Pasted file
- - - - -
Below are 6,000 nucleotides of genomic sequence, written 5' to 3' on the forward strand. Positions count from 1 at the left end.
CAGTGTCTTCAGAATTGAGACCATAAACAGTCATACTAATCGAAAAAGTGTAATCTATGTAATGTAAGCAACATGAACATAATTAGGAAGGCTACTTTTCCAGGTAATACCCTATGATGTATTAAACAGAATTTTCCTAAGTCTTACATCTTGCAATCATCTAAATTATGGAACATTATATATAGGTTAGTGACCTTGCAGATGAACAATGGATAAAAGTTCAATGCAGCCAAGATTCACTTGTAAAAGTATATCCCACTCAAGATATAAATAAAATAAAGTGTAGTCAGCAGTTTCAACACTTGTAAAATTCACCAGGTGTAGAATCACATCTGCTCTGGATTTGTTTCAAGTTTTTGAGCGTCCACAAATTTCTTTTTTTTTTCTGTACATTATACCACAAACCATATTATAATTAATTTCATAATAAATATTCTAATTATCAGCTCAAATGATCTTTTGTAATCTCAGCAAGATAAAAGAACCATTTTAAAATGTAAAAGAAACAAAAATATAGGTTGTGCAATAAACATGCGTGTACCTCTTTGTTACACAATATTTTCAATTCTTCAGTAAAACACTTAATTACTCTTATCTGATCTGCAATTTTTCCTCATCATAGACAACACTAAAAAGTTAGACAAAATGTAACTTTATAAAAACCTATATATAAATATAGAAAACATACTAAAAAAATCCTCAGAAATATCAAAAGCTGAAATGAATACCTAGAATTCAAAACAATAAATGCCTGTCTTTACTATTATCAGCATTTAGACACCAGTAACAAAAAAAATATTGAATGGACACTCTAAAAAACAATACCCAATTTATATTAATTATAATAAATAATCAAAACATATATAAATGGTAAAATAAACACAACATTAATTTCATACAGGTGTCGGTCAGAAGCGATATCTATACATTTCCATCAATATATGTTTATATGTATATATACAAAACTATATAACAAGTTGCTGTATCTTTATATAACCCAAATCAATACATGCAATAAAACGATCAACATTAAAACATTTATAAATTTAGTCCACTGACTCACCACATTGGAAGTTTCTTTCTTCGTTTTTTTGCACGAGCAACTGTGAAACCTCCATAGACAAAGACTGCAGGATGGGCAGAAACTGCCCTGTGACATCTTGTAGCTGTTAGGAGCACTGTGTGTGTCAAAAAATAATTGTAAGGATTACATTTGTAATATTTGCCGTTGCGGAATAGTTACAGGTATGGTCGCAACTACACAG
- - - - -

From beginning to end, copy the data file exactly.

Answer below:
Below are 6,000 nucleotides of genomic sequence, written 5' to 3' on the forward strand. Positions count from 1 at the left end.
CAGTGTCTTCAGAATTGAGACCATAAACAGTCATACTAATCGAAAAAGTGTAATCTATGTAATGTAAGCAACATGAACATAATTAGGAAGGCTACTTTTCCAGGTAATACCCTATGATGTATTAAACAGAATTTTCCTAAGTCTTACATCTTGCAATCATCTAAATTATGGAACATTATATATAGGTTAGTGACCTTGCAGATGAACAATGGATAAAAGTTCAATGCAGCCAAGATTCACTTGTAAAAGTATATCCCACTCAAGATATAAATAAAATAAAGTGTAGTCAGCAGTTTCAACACTTGTAAAATTCACCAGGTGTAGAATCACATCTGCTCTGGATTTGTTTCAAGTTTTTGAGCGTCCACAAATTTCTTTTTTTTTTCTGTACATTATACCACAAACCATATTATAATTAATTTCATAATAAATATTCTAATTATCAGCTCAAATGATCTTTTGTAATCTCAGCAAGATAAAAGAACCATTTTAAAATGTAAAAGAAACAAAAATATAGGTTGTGCAATAAACATGCGTGTACCTCTTTGTTACACAATATTTTCAATTCTTCAGTAAAACACTTAATTACTCTTATCTGATCTGCAATTTTTCCTCATCATAGACAACACTAAAAAGTTAGACAAAATGTAACTTTATAAAAACCTATATATAAATATAGAAAACATACTAAAAAAATCCTCAGAAATATCAAAAGCTGAAATGAATACCTAGAATTCAAAACAATAAATGCCTGTCTTTACTATTATCAGCATTTAGACACCAGTAACAAAAAAAATATTGAATGGACACTCTAAAAAACAATACCCAATTTATATTAATTATAATAAATAATCAAAACATATATAAATGGTAAAATAAACACAACATTAATTTCATACAGGTGTCGGTCAGAAGCGATATCTATACATTTCCATCAATATATGTTTATATGTATATATACAAAACTATATAACAAGTTGCTGTATCTTTATATAACCCAAATCAATACATGCAATAAAACGATCAACATTAAAACATTTATAAATTTAGTCCACTGACTCACCACATTGGAAGTTTCTTTCTTCGTTTTTTTGCACGAGCAACTGTGAAACCTCCATAGACAAAGACTGCAGGATGGGCAGAAACTGCCCTGTGACATCTTGTAGCTGTTAGGAGCACTGTGTGTGTCAAAAAATAATTGTAAGGATTACATTTGTAATATTTGCCGTTGCGGAATAGTTACAGGTATGGTCGCAACTACACAG